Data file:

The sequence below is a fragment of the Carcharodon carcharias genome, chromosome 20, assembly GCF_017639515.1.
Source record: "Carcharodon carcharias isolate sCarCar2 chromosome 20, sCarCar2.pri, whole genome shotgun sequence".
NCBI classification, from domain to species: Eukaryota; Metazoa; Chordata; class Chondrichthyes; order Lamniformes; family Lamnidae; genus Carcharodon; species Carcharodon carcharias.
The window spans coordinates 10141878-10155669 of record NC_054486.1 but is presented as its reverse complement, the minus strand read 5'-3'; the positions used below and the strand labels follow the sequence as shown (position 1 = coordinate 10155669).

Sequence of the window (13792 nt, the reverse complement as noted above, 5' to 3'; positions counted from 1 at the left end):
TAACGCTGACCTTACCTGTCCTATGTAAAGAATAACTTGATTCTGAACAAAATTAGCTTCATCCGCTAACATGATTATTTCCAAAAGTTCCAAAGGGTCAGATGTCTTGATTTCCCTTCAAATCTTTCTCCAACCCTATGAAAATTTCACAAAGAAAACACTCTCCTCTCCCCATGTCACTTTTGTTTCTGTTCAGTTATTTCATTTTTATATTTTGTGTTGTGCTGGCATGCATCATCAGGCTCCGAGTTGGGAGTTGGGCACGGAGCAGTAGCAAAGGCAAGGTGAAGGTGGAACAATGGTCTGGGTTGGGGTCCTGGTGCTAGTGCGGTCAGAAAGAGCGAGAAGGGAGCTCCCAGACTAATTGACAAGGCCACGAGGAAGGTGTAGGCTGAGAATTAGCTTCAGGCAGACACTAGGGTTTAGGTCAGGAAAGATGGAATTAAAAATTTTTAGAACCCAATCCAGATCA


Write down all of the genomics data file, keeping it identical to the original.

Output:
The sequence below is a fragment of the Carcharodon carcharias genome, chromosome 20, assembly GCF_017639515.1.
Source record: "Carcharodon carcharias isolate sCarCar2 chromosome 20, sCarCar2.pri, whole genome shotgun sequence".
NCBI classification, from domain to species: Eukaryota; Metazoa; Chordata; class Chondrichthyes; order Lamniformes; family Lamnidae; genus Carcharodon; species Carcharodon carcharias.
The window spans coordinates 10141878-10155669 of record NC_054486.1 but is presented as its reverse complement, the minus strand read 5'-3'; the positions used below and the strand labels follow the sequence as shown (position 1 = coordinate 10155669).

Sequence of the window (13792 nt, the reverse complement as noted above, 5' to 3'; positions counted from 1 at the left end):
TAACGCTGACCTTACCTGTCCTATGTAAAGAATAACTTGATTCTGAACAAAATTAGCTTCATCCGCTAACATGATTATTTCCAAAAGTTCCAAAGGGTCAGATGTCTTGATTTCCCTTCAAATCTTTCTCCAACCCTATGAAAATTTCACAAAGAAAACACTCTCCTCTCCCCATGTCACTTTTGTTTCTGTTCAGTTATTTCATTTTTATATTTTGTGTTGTGCTGGCATGCATCATCAGGCTCCGAGTTGGGAGTTGGGCACGGAGCAGTAGCAAAGGCAAGGTGAAGGTGGAACAATGGTCTGGGTTGGGGTCCTGGTGCTAGTGCGGTCAGAAAGAGCGAGAAGGGAGCTCCCAGACTAATTGACAAGGCCACGAGGAAGGTGTAGGCTGAGAATTAGCTTCAGGCAGACACTAGGGTTTAGGTCAGGAAAGATGGAATTAAAAATTTTTAGAACCCAATCCAGATCA